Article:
Will there be readings?

Who will be doing the readings? The officiant? A member of the wedding party? Some of the guests? Adults? Children? Will they be called up to the front to speak into the microphone? Will they have the reading with them already, or will the officiant need to hand it to them? Who will supply the printed readings? These are all details that you need to discuss with your officiant ahead of time.

Plan the details of any extra Ceremony Rituals.

Additional ceremony rituals are often included, such as the Lighting of Candles, a Sand Ceremony, a Handfasting, and many, many other similar ceremonies. Each of these have a number of things that require planning. What supplies are needed? Who will purchase them? Will there be a table to place them on, and if so where? Does everyone know the procedure for walking over to the table, performing the ritual, and then returning to the officiant to continue the main ceremony? Are any other members of the wedding involved in the sub-ceremony? Family, children, etc. may be involved, so they need to know what to do, when and where as well. Your officiant will be happy to go over all these details with you.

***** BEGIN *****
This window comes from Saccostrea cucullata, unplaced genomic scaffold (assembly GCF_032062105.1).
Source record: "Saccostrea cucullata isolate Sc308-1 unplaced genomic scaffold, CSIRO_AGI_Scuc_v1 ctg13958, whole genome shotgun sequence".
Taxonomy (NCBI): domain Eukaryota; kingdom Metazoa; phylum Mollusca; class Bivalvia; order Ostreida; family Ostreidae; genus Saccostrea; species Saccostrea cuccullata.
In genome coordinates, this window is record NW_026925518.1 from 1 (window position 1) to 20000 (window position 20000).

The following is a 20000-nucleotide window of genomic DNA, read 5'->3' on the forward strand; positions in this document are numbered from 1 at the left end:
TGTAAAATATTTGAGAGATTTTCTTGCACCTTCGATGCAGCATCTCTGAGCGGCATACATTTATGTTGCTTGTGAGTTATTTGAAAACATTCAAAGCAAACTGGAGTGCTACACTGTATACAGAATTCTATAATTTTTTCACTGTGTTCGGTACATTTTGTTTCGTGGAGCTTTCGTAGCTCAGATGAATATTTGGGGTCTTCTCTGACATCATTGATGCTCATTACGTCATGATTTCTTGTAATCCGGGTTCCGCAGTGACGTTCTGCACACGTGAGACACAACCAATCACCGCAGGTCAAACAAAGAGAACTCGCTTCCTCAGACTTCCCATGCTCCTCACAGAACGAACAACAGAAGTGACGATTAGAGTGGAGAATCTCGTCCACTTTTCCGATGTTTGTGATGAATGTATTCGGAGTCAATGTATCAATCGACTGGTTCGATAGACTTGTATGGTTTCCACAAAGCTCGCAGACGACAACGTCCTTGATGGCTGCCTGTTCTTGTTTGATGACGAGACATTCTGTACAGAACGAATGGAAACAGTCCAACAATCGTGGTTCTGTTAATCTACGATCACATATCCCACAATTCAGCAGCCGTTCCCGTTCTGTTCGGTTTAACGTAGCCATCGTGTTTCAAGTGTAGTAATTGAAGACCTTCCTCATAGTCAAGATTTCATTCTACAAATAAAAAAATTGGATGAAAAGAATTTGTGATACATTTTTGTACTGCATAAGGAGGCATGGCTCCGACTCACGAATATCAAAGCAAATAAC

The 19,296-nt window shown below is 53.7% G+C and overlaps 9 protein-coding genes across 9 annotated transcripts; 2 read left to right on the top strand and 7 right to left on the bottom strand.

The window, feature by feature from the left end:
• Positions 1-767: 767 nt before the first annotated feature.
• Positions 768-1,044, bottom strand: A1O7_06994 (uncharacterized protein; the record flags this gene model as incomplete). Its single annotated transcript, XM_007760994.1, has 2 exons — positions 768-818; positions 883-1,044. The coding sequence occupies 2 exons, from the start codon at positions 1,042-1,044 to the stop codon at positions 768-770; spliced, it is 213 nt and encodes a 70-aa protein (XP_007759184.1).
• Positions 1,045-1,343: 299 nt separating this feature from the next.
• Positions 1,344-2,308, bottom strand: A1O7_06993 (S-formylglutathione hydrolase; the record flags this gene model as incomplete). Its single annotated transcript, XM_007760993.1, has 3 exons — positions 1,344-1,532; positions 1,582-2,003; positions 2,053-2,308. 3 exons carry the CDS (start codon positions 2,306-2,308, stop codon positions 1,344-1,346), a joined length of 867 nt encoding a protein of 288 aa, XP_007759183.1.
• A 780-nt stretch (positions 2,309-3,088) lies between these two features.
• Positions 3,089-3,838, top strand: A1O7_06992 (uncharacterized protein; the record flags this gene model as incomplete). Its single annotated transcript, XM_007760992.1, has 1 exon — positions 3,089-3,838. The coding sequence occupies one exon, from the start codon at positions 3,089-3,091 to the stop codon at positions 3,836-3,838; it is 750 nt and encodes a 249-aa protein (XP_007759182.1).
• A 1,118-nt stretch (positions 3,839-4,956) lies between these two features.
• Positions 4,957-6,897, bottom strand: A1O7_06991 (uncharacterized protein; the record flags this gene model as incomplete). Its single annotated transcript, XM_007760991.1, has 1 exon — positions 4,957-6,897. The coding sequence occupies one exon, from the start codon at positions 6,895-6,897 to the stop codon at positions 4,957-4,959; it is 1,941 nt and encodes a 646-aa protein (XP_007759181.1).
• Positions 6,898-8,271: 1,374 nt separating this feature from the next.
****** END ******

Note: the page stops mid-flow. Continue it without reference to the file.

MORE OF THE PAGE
The Kiss.

You would think there wouldn’t need to be much discussion about a kiss, right? It’s not terribly complex, granted, but you actually should discuss one little detail with your officiant. Ask the officiant to kindly step aside right at the moment of the kiss, so the photographer can get a great photo of just the two of you in that special moment – without the officiant photobombing it. A professional officiant will understand and be happy to step out of the way at that moment.

There are no do-overs so do the “I Do’s” right the first time.

If the ceremony itself is something that matters to the two of you, speak up! Discuss the details with the officiant and make sure those fleeting few moments of time will be exactly the way you want them.

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Officiants who are not LGBTQ allies or who do not perform ceremonies for all legally qualified couples, should not list their services here.